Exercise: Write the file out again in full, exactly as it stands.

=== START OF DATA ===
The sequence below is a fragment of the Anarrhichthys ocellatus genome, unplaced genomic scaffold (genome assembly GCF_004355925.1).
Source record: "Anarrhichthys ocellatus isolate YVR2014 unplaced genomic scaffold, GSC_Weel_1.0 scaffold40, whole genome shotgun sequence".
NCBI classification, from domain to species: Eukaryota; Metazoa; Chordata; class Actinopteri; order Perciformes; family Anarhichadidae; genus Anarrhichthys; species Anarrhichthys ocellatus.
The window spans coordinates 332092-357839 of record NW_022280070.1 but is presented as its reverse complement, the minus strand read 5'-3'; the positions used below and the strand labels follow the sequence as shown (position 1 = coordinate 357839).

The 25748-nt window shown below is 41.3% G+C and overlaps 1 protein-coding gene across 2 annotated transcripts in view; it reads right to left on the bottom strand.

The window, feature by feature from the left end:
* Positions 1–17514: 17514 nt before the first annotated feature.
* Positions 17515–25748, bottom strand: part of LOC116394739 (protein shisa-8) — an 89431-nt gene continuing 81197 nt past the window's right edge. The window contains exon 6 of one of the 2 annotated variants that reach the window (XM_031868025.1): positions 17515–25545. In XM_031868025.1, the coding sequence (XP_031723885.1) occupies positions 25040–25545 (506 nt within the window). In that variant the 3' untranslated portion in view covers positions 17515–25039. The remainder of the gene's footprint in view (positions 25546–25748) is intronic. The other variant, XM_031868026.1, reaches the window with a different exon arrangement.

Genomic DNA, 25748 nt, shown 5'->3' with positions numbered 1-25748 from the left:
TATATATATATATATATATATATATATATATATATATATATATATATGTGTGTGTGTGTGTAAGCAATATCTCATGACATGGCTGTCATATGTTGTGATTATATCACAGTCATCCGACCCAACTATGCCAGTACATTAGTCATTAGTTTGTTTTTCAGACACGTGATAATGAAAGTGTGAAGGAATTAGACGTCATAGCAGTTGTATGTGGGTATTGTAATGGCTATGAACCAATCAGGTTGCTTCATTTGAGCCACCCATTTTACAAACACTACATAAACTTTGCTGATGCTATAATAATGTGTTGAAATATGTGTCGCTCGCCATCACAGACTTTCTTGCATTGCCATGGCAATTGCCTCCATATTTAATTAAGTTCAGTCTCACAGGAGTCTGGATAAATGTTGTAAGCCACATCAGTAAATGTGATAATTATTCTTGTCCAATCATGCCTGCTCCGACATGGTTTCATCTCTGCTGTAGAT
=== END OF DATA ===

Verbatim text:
The sequence below is a fragment of the Anarrhichthys ocellatus genome, unplaced genomic scaffold (genome assembly GCF_004355925.1).
Source record: "Anarrhichthys ocellatus isolate YVR2014 unplaced genomic scaffold, GSC_Weel_1.0 scaffold40, whole genome shotgun sequence".
NCBI classification, from domain to species: Eukaryota; Metazoa; Chordata; class Actinopteri; order Perciformes; family Anarhichadidae; genus Anarrhichthys; species Anarrhichthys ocellatus.
The window spans coordinates 332092-357839 of record NW_022280070.1 but is presented as its reverse complement, the minus strand read 5'-3'; the positions used below and the strand labels follow the sequence as shown (position 1 = coordinate 357839).

The 25748-nt window shown below is 41.3% G+C and overlaps 1 protein-coding gene across 2 annotated transcripts in view; it reads right to left on the bottom strand.

The window, feature by feature from the left end:
* Positions 1–17514: 17514 nt before the first annotated feature.
* Positions 17515–25748, bottom strand: part of LOC116394739 (protein shisa-8) — an 89431-nt gene continuing 81197 nt past the window's right edge. The window contains exon 6 of one of the 2 annotated variants that reach the window (XM_031868025.1): positions 17515–25545. In XM_031868025.1, the coding sequence (XP_031723885.1) occupies positions 25040–25545 (506 nt within the window). In that variant the 3' untranslated portion in view covers positions 17515–25039. The remainder of the gene's footprint in view (positions 25546–25748) is intronic. The other variant, XM_031868026.1, reaches the window with a different exon arrangement.

Genomic DNA, 25748 nt, shown 5'->3' with positions numbered 1-25748 from the left:
TATATATATATATATATATATATATATATATATATATATATATATATGTGTGTGTGTGTGTAAGCAATATCTCATGACATGGCTGTCATATGTTGTGATTATATCACAGTCATCCGACCCAACTATGCCAGTACATTAGTCATTAGTTTGTTTTTCAGACACGTGATAATGAAAGTGTGAAGGAATTAGACGTCATAGCAGTTGTATGTGGGTATTGTAATGGCTATGAACCAATCAGGTTGCTTCATTTGAGCCACCCATTTTACAAACACTACATAAACTTTGCTGATGCTATAATAATGTGTTGAAATATGTGTCGCTCGCCATCACAGACTTTCTTGCATTGCCATGGCAATTGCCTCCATATTTAATTAAGTTCAGTCTCACAGGAGTCTGGATAAATGTTGTAAGCCACATCAGTAAATGTGATAATTATTCTTGTCCAATCATGCCTGCTCCGACATGGTTTCATCTCTGCTGTAGAT